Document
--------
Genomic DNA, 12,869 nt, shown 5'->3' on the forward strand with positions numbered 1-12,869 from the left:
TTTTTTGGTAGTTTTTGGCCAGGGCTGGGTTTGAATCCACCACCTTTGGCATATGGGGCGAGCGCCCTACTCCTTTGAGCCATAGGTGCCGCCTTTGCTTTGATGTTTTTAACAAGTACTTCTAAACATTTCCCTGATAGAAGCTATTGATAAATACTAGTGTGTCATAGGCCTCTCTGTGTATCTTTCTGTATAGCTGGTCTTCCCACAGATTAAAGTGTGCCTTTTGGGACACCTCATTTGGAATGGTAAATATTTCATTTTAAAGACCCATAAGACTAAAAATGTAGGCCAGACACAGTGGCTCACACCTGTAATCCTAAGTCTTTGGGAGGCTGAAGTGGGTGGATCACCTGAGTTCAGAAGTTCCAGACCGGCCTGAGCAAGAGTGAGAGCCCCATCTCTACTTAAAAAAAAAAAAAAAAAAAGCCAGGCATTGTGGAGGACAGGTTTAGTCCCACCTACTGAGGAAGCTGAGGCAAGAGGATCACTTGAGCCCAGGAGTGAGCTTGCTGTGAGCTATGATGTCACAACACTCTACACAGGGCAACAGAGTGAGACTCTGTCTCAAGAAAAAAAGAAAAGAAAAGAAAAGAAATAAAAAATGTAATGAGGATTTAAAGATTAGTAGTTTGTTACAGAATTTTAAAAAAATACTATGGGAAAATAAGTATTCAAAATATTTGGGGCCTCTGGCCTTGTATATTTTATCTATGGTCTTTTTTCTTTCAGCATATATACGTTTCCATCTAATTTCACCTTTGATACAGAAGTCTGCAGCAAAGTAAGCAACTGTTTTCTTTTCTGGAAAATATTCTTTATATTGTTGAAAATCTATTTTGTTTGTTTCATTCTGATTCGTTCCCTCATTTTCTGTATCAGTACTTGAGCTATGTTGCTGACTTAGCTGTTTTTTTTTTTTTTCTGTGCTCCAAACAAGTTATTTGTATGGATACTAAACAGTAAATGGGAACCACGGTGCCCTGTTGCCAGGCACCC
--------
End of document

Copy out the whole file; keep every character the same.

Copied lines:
Genomic DNA, 12,869 nt, shown 5'->3' on the forward strand with positions numbered 1-12,869 from the left:
TTTTTTGGTAGTTTTTGGCCAGGGCTGGGTTTGAATCCACCACCTTTGGCATATGGGGCGAGCGCCCTACTCCTTTGAGCCATAGGTGCCGCCTTTGCTTTGATGTTTTTAACAAGTACTTCTAAACATTTCCCTGATAGAAGCTATTGATAAATACTAGTGTGTCATAGGCCTCTCTGTGTATCTTTCTGTATAGCTGGTCTTCCCACAGATTAAAGTGTGCCTTTTGGGACACCTCATTTGGAATGGTAAATATTTCATTTTAAAGACCCATAAGACTAAAAATGTAGGCCAGACACAGTGGCTCACACCTGTAATCCTAAGTCTTTGGGAGGCTGAAGTGGGTGGATCACCTGAGTTCAGAAGTTCCAGACCGGCCTGAGCAAGAGTGAGAGCCCCATCTCTACTTAAAAAAAAAAAAAAAAAAAGCCAGGCATTGTGGAGGACAGGTTTAGTCCCACCTACTGAGGAAGCTGAGGCAAGAGGATCACTTGAGCCCAGGAGTGAGCTTGCTGTGAGCTATGATGTCACAACACTCTACACAGGGCAACAGAGTGAGACTCTGTCTCAAGAAAAAAAGAAAAGAAAAGAAAAGAAATAAAAAATGTAATGAGGATTTAAAGATTAGTAGTTTGTTACAGAATTTTAAAAAAATACTATGGGAAAATAAGTATTCAAAATATTTGGGGCCTCTGGCCTTGTATATTTTATCTATGGTCTTTTTTCTTTCAGCATATATACGTTTCCATCTAATTTCACCTTTGATACAGAAGTCTGCAGCAAAGTAAGCAACTGTTTTCTTTTCTGGAAAATATTCTTTATATTGTTGAAAATCTATTTTGTTTGTTTCATTCTGATTCGTTCCCTCATTTTCTGTATCAGTACTTGAGCTATGTTGCTGACTTAGCTGTTTTTTTTTTTTTTCTGTGCTCCAAACAAGTTATTTGTATGGATACTAAACAGTAAATGGGAACCACGGTGCCCTGTTGCCAGGCACCC